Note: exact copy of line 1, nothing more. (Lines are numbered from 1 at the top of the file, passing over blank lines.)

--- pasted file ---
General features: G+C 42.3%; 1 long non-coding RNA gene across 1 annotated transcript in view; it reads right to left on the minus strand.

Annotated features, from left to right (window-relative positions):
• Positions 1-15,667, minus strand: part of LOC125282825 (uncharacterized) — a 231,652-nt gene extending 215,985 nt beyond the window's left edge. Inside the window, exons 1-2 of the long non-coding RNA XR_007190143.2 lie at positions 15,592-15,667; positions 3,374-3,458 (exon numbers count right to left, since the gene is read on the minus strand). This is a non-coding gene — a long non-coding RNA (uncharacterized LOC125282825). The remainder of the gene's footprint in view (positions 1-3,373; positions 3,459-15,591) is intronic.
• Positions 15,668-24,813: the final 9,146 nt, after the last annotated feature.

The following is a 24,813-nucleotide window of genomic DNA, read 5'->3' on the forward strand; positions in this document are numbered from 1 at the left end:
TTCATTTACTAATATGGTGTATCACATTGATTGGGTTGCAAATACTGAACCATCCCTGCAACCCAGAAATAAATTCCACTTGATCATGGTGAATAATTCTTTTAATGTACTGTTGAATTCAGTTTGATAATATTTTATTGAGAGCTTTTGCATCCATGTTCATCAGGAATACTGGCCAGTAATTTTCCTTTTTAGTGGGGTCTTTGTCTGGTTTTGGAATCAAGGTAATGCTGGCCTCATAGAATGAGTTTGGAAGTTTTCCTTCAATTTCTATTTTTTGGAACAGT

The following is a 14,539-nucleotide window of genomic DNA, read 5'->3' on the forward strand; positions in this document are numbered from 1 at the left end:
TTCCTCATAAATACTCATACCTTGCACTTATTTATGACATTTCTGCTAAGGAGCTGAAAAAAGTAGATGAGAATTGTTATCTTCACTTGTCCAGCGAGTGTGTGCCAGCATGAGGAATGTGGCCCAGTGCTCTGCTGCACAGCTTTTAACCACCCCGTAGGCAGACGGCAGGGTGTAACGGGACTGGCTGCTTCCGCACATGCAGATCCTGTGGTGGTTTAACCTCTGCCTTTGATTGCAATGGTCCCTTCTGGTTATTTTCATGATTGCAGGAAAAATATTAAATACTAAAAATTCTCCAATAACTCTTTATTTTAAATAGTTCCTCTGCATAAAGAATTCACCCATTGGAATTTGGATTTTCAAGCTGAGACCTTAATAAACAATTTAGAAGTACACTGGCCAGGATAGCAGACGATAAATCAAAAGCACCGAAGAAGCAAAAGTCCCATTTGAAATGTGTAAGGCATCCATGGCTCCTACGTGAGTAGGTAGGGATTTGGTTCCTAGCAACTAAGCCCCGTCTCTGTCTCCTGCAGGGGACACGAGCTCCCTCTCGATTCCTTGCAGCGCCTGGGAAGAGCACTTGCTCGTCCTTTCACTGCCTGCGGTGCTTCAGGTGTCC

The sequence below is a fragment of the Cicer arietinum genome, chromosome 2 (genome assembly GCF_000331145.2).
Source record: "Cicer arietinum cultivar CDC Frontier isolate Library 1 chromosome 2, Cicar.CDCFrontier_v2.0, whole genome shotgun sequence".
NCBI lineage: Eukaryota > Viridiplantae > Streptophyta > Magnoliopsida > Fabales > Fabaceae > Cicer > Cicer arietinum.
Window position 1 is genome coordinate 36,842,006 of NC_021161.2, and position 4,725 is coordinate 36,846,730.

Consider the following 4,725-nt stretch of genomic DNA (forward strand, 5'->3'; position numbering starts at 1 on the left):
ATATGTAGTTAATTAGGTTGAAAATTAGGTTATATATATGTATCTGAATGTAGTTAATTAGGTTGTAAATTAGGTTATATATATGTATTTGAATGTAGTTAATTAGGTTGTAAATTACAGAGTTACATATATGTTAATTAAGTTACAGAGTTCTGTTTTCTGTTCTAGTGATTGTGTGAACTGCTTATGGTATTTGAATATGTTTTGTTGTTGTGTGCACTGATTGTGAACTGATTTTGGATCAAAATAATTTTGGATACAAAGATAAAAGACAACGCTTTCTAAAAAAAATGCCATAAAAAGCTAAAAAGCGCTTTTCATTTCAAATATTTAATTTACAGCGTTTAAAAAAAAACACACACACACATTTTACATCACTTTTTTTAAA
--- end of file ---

General features: G+C 42.3%; 1 long non-coding RNA gene across 1 annotated transcript in view; it reads right to left on the minus strand.